By night, Ivany is the founder and one of the artistic leaders of Against the Grain Theatre, perhaps Toronto’s most creative opera producers, responsible for their great and highly original Mozart adaptations.

Read more from The Globe and Mail: “Director Joel Ivany delivers a production of Carmen you can trust”

Although the sets date back to that 2005 production, he and set/costume design coordinator Camellia Koo have tweaked it to create, as he puts it, “a Carmen 2.0.” In preparation, Ivany sat in every section of the 2,000-seat hall to see what the stage picture would be like.

Read more from NOW Magazine: “Who’s afraid of opera?”

Photo: Anita Rachvelishvili as Carmen (centre) as Alain Coulombe as Zuniga looks on (at left) in the Canadian Opera Company production of  Carmen, 2016. Conductor Paolo Carignani, director Joel Ivany, set designer Michael Yeargan, costume designer François St-Aubin, lighting designer Jason Hand, and set & costume design co-ordinator Camellia Koo. Photo: Michael Cooper

Toronto Star: Joel Ivany “a Torontonian to watch in 2016”

By | AtG in the News, Joel Ivany, Press | No Comments

I’ve been waiting for 2016 to arrive for some time.

Creatively you love having different sized canvases to use. I’m lucky enough that several projects this coming calendar year are not like each other. I’m lucky to work with The Toronto Symphony Orchestra for the first time in their big venue, Roy Thomson Hall. Then I make my Main Stage debut at the Four Season Centre for the Arts, directing Carmen for the Canadian Opera Company. Before the summer hits, we’re planning on presenting A Little Too Cozy which will be in a much smaller venue for a much smaller capacity.

The very cool aspect of all of these projects is that they all happen in Toronto. Anyone who works in opera, and if they’re working in opera, knows that your career will take you all over the world. To have three unique projects line up in your hometown is a treat.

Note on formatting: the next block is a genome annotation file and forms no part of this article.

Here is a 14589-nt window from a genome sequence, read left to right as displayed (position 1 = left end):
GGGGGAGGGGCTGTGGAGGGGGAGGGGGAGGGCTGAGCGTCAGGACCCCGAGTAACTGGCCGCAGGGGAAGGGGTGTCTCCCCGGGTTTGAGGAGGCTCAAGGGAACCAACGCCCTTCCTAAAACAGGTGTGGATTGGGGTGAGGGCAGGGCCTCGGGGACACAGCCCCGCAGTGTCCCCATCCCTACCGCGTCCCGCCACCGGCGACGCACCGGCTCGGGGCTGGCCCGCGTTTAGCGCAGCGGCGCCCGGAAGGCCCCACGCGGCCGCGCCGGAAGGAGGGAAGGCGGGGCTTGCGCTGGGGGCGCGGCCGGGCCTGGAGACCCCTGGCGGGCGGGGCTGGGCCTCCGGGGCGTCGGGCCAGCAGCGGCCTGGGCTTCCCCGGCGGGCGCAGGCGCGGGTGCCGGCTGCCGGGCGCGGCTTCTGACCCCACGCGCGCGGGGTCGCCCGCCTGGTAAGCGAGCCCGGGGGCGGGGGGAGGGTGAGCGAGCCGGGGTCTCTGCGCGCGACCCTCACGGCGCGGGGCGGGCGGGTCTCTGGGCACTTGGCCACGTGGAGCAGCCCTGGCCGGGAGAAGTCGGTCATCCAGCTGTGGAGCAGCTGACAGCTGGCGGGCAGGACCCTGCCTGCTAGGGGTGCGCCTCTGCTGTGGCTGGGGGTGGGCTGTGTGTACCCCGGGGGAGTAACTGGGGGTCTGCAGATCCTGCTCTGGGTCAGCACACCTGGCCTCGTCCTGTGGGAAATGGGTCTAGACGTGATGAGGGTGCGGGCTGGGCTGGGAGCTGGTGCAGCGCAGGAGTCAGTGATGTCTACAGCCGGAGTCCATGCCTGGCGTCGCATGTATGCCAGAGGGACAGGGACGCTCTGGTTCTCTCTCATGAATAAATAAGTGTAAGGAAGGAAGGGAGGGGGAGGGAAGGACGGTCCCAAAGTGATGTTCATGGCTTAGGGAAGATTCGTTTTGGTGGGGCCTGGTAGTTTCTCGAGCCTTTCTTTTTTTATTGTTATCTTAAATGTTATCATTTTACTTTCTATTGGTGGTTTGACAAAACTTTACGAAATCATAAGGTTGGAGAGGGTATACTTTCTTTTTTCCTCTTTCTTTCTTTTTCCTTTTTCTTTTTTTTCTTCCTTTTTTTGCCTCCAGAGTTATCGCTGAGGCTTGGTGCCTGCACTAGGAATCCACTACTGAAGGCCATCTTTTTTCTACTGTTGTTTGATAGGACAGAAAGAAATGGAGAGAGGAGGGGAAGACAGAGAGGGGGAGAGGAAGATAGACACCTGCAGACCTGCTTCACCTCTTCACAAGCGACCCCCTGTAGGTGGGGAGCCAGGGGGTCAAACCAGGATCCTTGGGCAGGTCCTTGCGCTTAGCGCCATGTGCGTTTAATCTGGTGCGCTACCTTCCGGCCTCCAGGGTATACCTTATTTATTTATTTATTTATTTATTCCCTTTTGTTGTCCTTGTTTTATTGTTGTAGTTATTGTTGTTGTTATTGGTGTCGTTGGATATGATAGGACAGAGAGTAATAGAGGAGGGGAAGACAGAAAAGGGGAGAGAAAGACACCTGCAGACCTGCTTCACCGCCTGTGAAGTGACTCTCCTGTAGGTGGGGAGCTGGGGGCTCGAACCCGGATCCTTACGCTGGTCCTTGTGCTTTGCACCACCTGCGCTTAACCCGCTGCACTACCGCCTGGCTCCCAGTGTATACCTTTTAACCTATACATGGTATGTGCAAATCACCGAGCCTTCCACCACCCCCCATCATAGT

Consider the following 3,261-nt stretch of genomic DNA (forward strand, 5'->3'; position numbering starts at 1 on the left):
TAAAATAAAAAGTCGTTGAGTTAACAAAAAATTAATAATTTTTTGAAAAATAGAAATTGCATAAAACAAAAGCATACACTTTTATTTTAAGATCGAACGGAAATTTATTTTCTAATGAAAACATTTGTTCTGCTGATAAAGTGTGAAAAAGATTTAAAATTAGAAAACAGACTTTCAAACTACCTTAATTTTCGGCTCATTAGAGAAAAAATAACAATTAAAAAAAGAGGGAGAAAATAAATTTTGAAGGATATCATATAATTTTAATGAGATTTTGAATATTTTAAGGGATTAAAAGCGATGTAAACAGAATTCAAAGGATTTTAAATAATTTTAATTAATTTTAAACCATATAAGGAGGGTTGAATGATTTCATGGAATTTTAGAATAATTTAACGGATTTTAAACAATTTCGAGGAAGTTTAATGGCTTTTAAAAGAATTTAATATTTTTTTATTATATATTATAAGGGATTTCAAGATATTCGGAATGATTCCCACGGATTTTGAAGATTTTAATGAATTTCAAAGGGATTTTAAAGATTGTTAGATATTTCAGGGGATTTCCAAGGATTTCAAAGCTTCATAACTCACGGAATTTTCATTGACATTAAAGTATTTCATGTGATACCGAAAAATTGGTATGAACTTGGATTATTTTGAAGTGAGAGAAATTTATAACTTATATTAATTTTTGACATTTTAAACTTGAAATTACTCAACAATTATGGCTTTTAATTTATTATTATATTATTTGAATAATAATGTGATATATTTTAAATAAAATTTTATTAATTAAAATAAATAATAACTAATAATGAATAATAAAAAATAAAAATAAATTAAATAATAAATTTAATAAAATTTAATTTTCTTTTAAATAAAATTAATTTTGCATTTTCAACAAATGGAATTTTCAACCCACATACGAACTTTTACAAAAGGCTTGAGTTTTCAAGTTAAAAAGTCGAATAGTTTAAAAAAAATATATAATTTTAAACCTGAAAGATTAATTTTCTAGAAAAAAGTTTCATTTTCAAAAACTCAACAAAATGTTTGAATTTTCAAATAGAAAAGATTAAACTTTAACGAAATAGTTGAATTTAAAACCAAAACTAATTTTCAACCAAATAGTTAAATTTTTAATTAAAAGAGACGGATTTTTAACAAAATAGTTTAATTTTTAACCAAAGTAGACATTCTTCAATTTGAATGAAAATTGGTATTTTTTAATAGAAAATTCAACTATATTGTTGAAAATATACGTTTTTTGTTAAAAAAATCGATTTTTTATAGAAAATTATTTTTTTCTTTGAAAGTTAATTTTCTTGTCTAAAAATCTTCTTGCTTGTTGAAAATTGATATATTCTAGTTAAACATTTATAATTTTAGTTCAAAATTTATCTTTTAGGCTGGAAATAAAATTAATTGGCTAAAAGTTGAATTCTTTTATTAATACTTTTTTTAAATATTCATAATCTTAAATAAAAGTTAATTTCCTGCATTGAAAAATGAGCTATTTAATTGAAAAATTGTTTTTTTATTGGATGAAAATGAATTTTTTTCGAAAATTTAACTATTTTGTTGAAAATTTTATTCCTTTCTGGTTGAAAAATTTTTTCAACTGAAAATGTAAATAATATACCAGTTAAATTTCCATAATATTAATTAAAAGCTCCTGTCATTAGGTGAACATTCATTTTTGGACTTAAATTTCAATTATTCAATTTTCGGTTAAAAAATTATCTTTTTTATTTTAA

The Toronto Star picked up on this and I was honoured to be considered for their list of Torontonians who are set to have big 2016’s.

Very thankful for the people around me who have made these opportunities possible. Toronto is a great city for the arts and for opera.

Joel Ivany

Toronto’s arts and culture scene should be as vibrant as ever in the new year. But for five city residents in particular — representing a range of disciplines from pop music and literature to art, opera and film — 2016 will present an opportunity to test their skills and creativity to the max.

JOEL IVANY
Joel Ivany’s long apprenticeship is paying off.

After studying opera at the University of the Toronto, Ivany, 35, did further study in Norway, Ireland, Washington and Minnesota before coming back to Toronto and founding his own independent company, Against the Grain Theatre, which he calls a “small and scrappy company which is growing with each production.”

His Dora-winning work has not gone unnoticed by two of the biggest players in the Toronto cultural landscape.
On Jan. 21, Ivany’s production of Mozart’s Requiem with the Toronto Symphony Orchestra will debut at Roy Thomson Hall.

On April 12, Ivany will oversee a production of Carmen for the Canadian Opera Company.

“In North America, let alone the world, (the COC) is increasingly becoming known as a landing spot for top artists, for singers, for directors, for productions. So to be included in that company is very humbling, especially for someone who is Canadian, and grew up and trained in Canada,” Ivany said.